Africa Needs Traditional Media
While social-media platforms offer speed and accessibility, a credible free press – committed to finding the truth and informing the public – remains vital to support accountability in places where it is often hard to find. To fulfill their role, however, independent news organizations need sufficient funding.
ABUJA – In June, Senegalese President Macky Sall’s brother, Aliou Sall, resigned from his post as the head of a state-run savings fund, following public outrage over allegations (which he denies) that he was involved in corrupt oil and gas deals. That outrage was expressed via social media and on the streets of Dakar. But it was investigative journalism, carried out by the BBC, that triggered it, highlighting traditional media’s enduring power to effect change.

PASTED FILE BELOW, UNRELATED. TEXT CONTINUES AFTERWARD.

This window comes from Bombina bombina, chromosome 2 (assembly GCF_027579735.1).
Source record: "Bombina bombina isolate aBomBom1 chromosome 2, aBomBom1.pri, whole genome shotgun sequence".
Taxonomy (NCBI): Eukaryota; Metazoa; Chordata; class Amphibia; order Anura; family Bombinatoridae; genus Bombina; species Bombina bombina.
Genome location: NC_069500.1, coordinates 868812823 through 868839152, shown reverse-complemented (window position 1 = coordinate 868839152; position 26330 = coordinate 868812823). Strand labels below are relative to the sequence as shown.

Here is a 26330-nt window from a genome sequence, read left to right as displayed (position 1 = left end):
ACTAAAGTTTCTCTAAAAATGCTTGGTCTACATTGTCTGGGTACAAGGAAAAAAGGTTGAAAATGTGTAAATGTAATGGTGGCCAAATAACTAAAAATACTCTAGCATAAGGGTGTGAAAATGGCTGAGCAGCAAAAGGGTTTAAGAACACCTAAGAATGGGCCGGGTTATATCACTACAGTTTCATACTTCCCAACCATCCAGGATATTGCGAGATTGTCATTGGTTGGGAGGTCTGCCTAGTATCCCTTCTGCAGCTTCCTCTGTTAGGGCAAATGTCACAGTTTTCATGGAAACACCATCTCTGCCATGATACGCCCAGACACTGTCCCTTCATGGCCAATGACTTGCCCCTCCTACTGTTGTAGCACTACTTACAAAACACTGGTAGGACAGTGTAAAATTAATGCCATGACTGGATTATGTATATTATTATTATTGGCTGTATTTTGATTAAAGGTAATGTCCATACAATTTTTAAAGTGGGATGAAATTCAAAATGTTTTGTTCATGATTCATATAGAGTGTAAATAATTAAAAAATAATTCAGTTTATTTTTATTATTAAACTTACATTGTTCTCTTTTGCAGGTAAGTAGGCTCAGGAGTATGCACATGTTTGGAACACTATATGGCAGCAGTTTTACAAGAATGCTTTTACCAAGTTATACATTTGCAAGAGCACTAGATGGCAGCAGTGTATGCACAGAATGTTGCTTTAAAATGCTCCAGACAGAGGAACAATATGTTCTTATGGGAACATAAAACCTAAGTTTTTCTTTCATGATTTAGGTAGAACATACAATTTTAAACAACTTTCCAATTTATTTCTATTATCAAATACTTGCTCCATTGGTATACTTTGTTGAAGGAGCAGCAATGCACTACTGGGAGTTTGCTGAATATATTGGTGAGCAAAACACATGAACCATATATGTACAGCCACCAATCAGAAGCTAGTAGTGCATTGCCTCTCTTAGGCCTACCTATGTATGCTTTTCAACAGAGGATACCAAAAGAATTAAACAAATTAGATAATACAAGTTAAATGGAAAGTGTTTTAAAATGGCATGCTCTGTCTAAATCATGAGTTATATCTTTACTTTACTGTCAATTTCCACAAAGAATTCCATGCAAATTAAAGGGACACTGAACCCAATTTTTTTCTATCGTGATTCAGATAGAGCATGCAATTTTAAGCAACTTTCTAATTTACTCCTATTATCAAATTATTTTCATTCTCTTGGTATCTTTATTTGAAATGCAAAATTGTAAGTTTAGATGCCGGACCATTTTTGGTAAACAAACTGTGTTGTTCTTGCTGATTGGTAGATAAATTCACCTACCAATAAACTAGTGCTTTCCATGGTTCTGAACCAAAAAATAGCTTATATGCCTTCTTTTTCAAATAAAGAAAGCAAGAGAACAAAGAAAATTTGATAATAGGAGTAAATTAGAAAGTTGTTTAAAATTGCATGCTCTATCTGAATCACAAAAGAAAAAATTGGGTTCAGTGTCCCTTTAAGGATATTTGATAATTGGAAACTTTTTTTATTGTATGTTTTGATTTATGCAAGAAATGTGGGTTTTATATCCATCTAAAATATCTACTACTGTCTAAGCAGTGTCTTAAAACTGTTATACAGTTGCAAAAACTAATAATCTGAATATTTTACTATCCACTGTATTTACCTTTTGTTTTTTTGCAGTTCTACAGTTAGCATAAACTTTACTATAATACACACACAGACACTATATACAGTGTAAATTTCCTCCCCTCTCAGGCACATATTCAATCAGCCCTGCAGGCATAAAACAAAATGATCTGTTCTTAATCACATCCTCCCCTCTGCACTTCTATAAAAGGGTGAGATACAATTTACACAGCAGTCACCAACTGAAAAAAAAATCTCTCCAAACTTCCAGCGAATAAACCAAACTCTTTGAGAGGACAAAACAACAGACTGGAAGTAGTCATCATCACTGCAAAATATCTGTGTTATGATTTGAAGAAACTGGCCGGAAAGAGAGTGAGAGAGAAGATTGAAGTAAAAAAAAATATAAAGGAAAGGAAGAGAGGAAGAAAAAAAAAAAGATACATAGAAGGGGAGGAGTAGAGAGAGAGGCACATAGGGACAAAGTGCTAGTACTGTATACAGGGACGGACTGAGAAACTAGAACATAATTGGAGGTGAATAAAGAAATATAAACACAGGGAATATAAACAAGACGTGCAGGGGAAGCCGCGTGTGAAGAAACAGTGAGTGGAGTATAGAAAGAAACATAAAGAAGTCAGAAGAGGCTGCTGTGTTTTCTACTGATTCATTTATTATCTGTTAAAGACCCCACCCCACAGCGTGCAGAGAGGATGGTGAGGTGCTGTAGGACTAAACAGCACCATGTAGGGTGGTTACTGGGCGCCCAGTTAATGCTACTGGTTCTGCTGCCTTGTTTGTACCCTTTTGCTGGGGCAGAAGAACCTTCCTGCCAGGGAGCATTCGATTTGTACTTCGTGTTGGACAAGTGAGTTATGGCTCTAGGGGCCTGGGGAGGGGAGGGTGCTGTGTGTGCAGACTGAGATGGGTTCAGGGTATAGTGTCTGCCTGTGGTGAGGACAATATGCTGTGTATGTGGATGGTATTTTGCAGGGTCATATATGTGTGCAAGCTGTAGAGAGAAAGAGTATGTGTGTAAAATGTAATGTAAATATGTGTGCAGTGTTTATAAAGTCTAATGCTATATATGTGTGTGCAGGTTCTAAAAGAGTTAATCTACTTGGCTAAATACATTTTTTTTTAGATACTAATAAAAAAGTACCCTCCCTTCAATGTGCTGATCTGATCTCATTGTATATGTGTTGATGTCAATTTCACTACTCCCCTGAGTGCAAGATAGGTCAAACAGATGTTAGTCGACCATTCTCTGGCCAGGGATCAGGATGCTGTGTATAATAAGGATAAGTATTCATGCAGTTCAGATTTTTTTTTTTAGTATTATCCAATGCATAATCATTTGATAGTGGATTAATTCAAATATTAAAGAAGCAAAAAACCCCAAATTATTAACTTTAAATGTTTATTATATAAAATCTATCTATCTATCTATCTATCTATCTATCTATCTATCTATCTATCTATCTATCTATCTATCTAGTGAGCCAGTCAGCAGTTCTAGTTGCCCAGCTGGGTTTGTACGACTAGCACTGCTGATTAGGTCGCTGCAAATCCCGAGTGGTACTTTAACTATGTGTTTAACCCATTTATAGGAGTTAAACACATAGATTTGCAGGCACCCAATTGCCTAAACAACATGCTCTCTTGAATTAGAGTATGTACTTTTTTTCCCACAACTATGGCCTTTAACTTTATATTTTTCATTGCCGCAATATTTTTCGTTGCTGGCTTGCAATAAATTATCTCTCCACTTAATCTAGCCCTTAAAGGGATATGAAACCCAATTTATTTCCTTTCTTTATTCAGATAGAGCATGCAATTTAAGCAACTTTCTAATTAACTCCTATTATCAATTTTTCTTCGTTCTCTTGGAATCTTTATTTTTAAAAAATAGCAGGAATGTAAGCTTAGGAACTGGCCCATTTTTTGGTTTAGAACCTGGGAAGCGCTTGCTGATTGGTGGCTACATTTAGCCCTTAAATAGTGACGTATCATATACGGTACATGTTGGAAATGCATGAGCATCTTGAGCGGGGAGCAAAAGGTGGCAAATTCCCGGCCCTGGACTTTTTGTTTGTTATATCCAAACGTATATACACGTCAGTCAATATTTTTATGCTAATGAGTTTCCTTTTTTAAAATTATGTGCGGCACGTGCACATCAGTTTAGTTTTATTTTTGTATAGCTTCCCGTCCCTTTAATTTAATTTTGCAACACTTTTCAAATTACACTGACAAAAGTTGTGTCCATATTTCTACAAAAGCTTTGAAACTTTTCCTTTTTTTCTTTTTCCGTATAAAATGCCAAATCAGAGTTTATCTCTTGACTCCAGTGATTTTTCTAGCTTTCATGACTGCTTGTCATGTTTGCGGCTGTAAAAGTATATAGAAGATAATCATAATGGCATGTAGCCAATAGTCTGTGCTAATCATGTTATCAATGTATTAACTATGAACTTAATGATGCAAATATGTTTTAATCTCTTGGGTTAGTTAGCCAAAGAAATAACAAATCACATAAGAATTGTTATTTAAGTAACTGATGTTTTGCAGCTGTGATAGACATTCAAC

While social-media platforms get a lot of attention for their speed and accessibility, a credible free press – which does not simply parrot the official line of governments or special interests, but rather seeks the truth – remains essential to strengthening accountability in places where it can often be hard to find. And independent investigative journalists in Africa have often exposed high-level corruption, abuse of power, and shady business deals.
For example, in Kenya, a leading local newspaper reported that Philip Kinisu, former chairman of the Ethics and Anti-Corruption Commission, had received suspicious payments from the National Youth Service. Further investigations into the NYS revealed more corrupt deals, spurring Kenyans to take to the streets in protest.
We hope you're enjoying Project Syndicate.
To continue reading, subscribe now.
Get unlimited access to PS premium content, including in-depth commentaries, book reviews, exclusive interviews, On Point, the Big Picture, the PS Archive, and our annual year-ahead magazine.
Already have an account or want to create one to read two commentaries for free? Log in